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Even the uniformity of law is not immune in principle to this objection: it is at least a logical possibility that natural law does not operate uniformly, though how this would ever be demonstrated is unclear. To return to the example of the genetic uniformity underlying the language faculty: even synchronically it might be the case that the language faculty is non-uniform, to a limited extent. But there nevertheless might be good reasons to assume that it is uniform — for instance, the desire to avoid scientific racism, or more generally sensitivity to the social or political implications of this kind of research.

This leads to an alternative view of methodological uniformitarianism, which I will term uniformitarianism as null hypothesis cf. Roberts As above, what we need to discover is whether these are immanent or configurational. However, the italicized sections are crucial: given the right kind of evidence, it is possible to make a case against this version of uniformitarianism in a given domain. Uniformitarianism here involves making an assumption as a starting point for historical research, and is not to be understood as an intellectual straitjacket.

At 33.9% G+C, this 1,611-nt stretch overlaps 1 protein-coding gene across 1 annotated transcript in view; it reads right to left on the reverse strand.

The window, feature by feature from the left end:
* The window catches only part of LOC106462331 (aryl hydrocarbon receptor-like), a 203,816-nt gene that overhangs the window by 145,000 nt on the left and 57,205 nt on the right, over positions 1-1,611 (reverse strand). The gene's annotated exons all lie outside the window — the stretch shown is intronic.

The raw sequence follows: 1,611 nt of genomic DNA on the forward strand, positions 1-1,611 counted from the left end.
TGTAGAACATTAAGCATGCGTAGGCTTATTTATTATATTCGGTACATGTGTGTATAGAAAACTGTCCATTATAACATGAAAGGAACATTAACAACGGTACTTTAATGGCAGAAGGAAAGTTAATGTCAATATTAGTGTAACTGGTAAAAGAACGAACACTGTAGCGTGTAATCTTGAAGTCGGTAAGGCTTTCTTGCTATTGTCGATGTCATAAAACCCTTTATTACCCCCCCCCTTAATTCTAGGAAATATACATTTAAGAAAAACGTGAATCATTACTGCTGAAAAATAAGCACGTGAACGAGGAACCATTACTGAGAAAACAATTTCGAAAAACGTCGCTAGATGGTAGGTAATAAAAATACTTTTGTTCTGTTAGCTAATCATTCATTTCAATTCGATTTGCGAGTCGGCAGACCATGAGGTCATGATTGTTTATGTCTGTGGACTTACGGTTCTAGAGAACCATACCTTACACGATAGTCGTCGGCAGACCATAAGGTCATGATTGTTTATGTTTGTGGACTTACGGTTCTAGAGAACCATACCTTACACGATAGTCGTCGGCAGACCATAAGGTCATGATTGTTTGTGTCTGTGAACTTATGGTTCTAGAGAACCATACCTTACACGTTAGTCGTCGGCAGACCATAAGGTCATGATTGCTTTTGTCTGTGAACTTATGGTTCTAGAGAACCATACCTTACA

Exactly how highly we value such a principle of simplicity is likely to depend on our metaphysics and where we place ourselves in the grand old conflict between rationalism and empiricism. As we have seen, usage outside linguistics is not uniform in this regard. Some e. Kennedy use the term exclusively for the methodological heuristic.

Others e. Scharnberger ; Romano suggest that the term be used exclusively in its original, substantive Whewellian sense.